The 1 Bcf/d Canaport LNG terminal has marked its official opening, giving Spain's Repsol YPF greater access to U.S. and Canadian natural gas markets. The liquefied natural gas (LNG) terminal received its first cargo in June (see NGI, June 22). It can supply up to 20% of New York and New England's gas demand, according to Repsol. The terminal facility has the capability to store 9.9 Bcf of gas in liquefied form. Canaport LNG is the first to be completed of 10 key projects included in Repsol's 2008-2012 strategic plan. It is the first land-based LNG receiving and regasification terminal built on the East Coast of North America in 30 years and the first LNG receiving and regasification terminal in Canada. Repsol partnered with Fort Reliance, Irving Oil's parent company and owner of Canada's largest oil refinery, in the construction of the terminal. Repsol is the managing general partner with a 75% stake and has contracted for 100% of the plant's capacity. Repsol began selling gas in the Northeastern United States in 2008. The company said it plans to quadruple its global volumes of LNG sold by 2012.
The New York State Public Service Commission approved more than $12 million in funding for three natural gas energy efficiency programs for large industrial customers. The programs are expected to save about 268,000 Dth through 2011. The programs include those administered by National Grid for its upstate and downstate service territories. Additional commercial and industrial efficiency programs are planned for other parts of the state. An approved National Grid $1.6 million program is designed to provide large industrial customers (customers with a gas demand greater than 10,000 Dth/year) with financial incentives and technical assistance to assess outdated/inefficient energy-using systems and recommend opportunities for replacement equipment and systems. Meanwhile, National Grid programs valued at approximately $10.5 million were approved for its KeySpan affiliates serving New York City and Long Island. These programs are designed for industrial customers with gas usage greater than 12,000 Dth/year and will provide technical assistance and financial incentives to help customers analyze their operations. The approved funding allocations are being guided by the commission's order that established targets and standards for natural gas efficiency programs. That order adopted a gas usage reduction target of 4.34 Bcf/year through the end of 2011. It's estimated that $130 million will be required annually to meet the target.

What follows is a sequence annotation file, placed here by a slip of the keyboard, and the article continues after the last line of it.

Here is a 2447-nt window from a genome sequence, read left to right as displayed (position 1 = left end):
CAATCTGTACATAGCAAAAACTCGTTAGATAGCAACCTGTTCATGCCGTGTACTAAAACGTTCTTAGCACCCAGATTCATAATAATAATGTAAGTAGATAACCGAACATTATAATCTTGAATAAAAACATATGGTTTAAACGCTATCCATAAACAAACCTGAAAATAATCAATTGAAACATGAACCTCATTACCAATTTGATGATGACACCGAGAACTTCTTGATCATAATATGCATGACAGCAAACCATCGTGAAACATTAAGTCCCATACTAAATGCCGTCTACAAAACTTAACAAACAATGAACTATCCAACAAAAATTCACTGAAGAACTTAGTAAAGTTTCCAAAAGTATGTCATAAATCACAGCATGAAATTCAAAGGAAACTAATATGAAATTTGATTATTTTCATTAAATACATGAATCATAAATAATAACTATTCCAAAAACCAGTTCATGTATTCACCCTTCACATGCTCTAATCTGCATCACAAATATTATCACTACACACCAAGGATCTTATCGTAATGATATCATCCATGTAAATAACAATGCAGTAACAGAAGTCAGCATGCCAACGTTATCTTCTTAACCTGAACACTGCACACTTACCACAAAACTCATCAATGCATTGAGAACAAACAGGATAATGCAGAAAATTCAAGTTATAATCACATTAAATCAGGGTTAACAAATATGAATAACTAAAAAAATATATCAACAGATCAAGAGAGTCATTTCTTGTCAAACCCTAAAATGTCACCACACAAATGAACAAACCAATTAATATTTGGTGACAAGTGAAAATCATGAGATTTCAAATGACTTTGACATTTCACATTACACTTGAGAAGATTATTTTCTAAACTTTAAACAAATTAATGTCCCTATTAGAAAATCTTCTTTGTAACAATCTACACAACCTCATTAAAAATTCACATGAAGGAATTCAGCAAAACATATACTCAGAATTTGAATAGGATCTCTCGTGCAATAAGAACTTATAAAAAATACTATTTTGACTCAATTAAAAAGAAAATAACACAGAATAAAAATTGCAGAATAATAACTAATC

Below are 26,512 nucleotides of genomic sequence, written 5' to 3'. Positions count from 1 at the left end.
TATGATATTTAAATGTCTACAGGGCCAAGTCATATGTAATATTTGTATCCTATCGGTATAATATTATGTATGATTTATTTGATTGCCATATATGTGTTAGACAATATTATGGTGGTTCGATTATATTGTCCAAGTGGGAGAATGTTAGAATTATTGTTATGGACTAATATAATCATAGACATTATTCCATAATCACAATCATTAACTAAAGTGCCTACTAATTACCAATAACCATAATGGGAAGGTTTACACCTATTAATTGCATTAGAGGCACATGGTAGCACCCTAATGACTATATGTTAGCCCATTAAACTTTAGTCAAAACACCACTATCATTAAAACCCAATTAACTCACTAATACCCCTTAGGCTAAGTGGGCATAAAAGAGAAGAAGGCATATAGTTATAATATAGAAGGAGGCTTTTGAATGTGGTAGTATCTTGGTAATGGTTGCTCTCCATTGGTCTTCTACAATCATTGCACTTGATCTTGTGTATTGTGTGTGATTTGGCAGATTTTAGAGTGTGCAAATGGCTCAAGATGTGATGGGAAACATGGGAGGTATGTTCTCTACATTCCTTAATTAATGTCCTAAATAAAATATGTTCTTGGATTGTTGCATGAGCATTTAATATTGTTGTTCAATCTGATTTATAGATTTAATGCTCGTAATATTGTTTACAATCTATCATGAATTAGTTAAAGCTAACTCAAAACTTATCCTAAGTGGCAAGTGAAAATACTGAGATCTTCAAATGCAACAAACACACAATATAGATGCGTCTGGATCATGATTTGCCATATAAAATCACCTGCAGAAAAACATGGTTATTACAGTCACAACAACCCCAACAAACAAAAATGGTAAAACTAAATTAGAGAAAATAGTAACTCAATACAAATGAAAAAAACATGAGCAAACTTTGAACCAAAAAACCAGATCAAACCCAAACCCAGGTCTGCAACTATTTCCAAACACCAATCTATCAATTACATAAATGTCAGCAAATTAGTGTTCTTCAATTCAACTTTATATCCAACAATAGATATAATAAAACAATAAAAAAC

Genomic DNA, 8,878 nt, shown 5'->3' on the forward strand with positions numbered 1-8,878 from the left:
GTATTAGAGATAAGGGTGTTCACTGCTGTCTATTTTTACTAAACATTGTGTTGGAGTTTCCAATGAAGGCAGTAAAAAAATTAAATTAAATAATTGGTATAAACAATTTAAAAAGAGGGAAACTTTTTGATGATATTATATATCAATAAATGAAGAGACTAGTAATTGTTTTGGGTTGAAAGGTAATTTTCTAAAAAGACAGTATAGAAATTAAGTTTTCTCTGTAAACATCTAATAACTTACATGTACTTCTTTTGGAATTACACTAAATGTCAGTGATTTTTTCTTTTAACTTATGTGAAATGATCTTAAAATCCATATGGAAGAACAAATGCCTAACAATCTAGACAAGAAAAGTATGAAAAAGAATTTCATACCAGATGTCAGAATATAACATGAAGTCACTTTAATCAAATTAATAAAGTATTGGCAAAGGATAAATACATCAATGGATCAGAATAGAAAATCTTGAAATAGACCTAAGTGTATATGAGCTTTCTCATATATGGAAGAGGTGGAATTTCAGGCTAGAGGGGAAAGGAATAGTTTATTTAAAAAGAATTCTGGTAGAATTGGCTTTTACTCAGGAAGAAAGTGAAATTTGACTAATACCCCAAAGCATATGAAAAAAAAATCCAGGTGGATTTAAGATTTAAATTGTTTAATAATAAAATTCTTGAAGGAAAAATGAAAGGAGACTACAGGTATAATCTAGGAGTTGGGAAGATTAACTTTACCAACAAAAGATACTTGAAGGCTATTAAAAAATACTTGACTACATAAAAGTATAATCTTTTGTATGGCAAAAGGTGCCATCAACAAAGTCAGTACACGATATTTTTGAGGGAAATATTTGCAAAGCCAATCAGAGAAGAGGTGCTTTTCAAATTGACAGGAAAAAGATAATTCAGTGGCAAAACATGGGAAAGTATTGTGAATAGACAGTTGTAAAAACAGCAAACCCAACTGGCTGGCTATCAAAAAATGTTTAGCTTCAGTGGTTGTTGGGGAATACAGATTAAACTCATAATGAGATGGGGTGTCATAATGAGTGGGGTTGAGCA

The economy's recovery won't be quick, but the beginning could be close at hand, according to two Midwestern gas and power utility executives. Michigan-based CMS Energy Corp. CEO David W. Joos told a New York conference he is starting to see "some reabsorption of the workforce" in his state, which is among the nation's hardest hit by unemployment. Some of those workers are finding jobs thanks to Michigan's efforts to become a home to the clean energy sector, Joos said. "There's not enough data out there, but all the anecdotal things we're seeing, all the things we talk to our customers about...it looks like the economy is starting to recover," he said. "We expect it to be a slow ramp, though, and not some sort of spike." NiSource Inc. CEO Robert C. Skaggs Jr. shared a panel with Joos at the Bank of America Merrill Lynch 2009 Power & Gas Leaders Conference. He said his company's utility operations -- power in Indiana and gas in Kentucky, Maryland, Pennsylvania, Ohio and Virginia -- generally enjoy a diverse industrial customer base and have "not been hammered by reductions" in the automotive sector. "Our base is diverse; it's not dependent on one industry in particular," he said. However, utilization among large steel producers that the company's utilities serve has been down 40-50%. But Skaggs said NiSource expects steel production will increase over the balance of the year.
EQT Midstream is retesting interest in a multi-year expansion of its Equitrans interstate pipeline and gathering systems in the Marcellus Shale fairway of West Virginia and Pennsylvania, which could provide up to 1.2 Bcf/d of capacity to Northeast gas markets. The EQT Corp. subsidiary last year held an open season to first test interest in an expansion of its Appalachian pipe systems that extended from West Virginia to Pennsylvania (see NGI, Sept. 8, 2008). The newly launched open season would test interest in expanding capacity through new pipeline looping, high-pressure laterals and compression facilities. Equitrans has the ability to add 900,000 Dth/d, EQT said. With enough support, capacity would be added to the Equitrans system over a three-year period with an independent project planned for each year. Each project would be supported by market commitments, and federal regulatory approval would be pursued as commitments are obtained. The open season will extend until noon EDT Oct. 14. For information contact Marc Weaver at (412) 395-3515 or email@example.com; or Andy Murphy at (412) 395-3358 or firstname.lastname@example.org.